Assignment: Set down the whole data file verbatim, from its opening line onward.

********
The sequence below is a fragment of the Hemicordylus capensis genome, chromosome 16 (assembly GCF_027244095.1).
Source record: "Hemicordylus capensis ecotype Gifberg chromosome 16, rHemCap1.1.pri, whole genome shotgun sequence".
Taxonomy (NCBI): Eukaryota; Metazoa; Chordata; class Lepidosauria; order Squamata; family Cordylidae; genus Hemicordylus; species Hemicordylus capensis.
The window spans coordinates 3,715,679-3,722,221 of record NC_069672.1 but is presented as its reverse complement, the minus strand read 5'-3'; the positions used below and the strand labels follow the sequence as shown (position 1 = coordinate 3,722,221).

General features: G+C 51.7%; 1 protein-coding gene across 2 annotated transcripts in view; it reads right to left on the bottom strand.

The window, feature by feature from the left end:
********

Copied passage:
The sequence below is a fragment of the Hemicordylus capensis genome, chromosome 16 (assembly GCF_027244095.1).
Source record: "Hemicordylus capensis ecotype Gifberg chromosome 16, rHemCap1.1.pri, whole genome shotgun sequence".
Taxonomy (NCBI): Eukaryota; Metazoa; Chordata; class Lepidosauria; order Squamata; family Cordylidae; genus Hemicordylus; species Hemicordylus capensis.
The window spans coordinates 3,715,679-3,722,221 of record NC_069672.1 but is presented as its reverse complement, the minus strand read 5'-3'; the positions used below and the strand labels follow the sequence as shown (position 1 = coordinate 3,722,221).

General features: G+C 51.7%; 1 protein-coding gene across 2 annotated transcripts in view; it reads right to left on the bottom strand.

The window, feature by feature from the left end: